An aerodrone busy and buzzing in the air, ferrying plates of cooked delights industriously back and forth from the open stove grills where chefs worked their craft diligently.
This was the scene the crowd at the inaugural of Singapore’s the National Productivity Month took in, as Prime Minister Lee Hisen Loong stood and watched diners at at the centre of the buzz.
Harnessing technology to boost productivity for businesses in Singapore was the chief topic at this year’s launch and the elaborate showcase was part of the demonstration, which focused on how this could be achieved for the F&B sector.
It’s estimated that at this time next year, you’ll encounter similar situations when you walk into restaurants around the nation state. Expect your food to be served at a whole new level — flying drones.
The drone is a Flying Robotic Intelligent Server (Fris) created by Infinium Robotics, a Singapore company located both here and in Silicon Valley, to increase the productivity of waiters in restaurants.
Infinium Robotics has been working with a local restaurant group to look at how its drones, an autonomous robotic waiter system, could be used to deliver food safely by air to each table.
Speaking in an interview with Straits Times, the company’s CEO, Woon Jun Yang, said his firm was working with the restaurant group to figure out how the drones could be deployed and how service staff would be trained on how to operate the airborne food delivery system.
Added Mr Woon: “The existing waiters can (then) concentrate on higher-value tasks such as, for example, asking feedback from customers (and) how they are doing.”
What sparked the inspiration to create a server drone? Mr Woon shared that he observed in many restaurants where food was already cooked but there were not enough hands to bring them to the table, which resulted in food being served cold sometimes. “So that’s why I thought a flying robot would work in serving food in restaurant autonomously” he added.
Probably the toughest thing to do for Mr Woon is trying to convince people that the drones are safe and can change the way restaurant operations work. He said: “It’s understandable that people have questions about new technology. So we want to show that the drones are safe and that they won’t hit any customers.”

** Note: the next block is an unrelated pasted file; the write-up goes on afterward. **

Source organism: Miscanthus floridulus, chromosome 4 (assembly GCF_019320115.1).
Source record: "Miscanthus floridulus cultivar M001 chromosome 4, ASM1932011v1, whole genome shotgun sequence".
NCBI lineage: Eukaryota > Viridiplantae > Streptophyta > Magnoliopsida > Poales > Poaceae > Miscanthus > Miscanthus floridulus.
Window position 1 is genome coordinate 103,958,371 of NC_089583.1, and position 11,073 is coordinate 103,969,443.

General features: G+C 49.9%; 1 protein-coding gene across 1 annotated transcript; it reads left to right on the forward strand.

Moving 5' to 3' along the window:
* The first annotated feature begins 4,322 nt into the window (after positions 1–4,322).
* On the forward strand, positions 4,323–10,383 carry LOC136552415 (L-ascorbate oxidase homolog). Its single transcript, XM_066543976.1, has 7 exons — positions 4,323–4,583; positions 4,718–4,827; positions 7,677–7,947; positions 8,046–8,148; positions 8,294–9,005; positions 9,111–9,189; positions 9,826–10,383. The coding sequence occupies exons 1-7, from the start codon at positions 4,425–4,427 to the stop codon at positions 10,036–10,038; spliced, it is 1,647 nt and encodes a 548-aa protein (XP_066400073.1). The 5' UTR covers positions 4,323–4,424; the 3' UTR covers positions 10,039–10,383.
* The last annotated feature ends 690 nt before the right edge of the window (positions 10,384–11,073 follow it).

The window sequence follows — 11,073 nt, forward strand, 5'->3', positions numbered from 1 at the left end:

Besides the aerial drones, the exhibition also displayed self-service touch screen payment kiosks that allowed you to both order your food from an interactive menu and check-out at the same time. Once concluded, simply proceed to collect your food. Convenient and fuss free.
This is the brainchild of Aptsys Technology and the terminals looked to function like the general ticketing machines found in MRT stations, Singapore’s mass transit system. Payments were accepted by both cash and card and you only had to slip your bills or plastic into the correct slots.
“This will help fast-moving F&B outlets, such as small fast-food joints, reduce the manpower otherwise necessary for serving and manning counters. We have about 40 to 50 customers looking to install this kiosk within the next six months,” said the company’s executive director, Mr Deepak Kingsley.
Don’t be surprised if you encounter one of these smart machines, the next time you order your favorite dishes at the food court.
He further added that, “A kiosk costs around S$26,000, but with Infocomm Development Authority’s iSPRINT scheme, companies need pay only 30 per cent of that. Adding schemes by other agencies, such as the PIC (Productivity and Innovation Credit) scheme, the cost is pretty much negligible.”
Click here to view a footage of the launch of National Productivity Month from The Straits Times.
We’ve all experienced peak hour dining and long waits for service, so personally, I do love the idea of an interactive, self-serve order and payment machine. I wouldn’t mind having them on restaurant table-tops if technology manages to create a micro version.
But like most, I’m still wary of ‘ungrounded’ devices ferrying food in the air, my mind stuck with images of piping hot soup cascading onto my lap when one of those drones loses control from an unforeseen battery or hardware failure.
It’s going to take some serious convincing, maybe start off with something like sushi, salads or sandwiches instead? I’d like to take my ‘food burns’ in baby steps.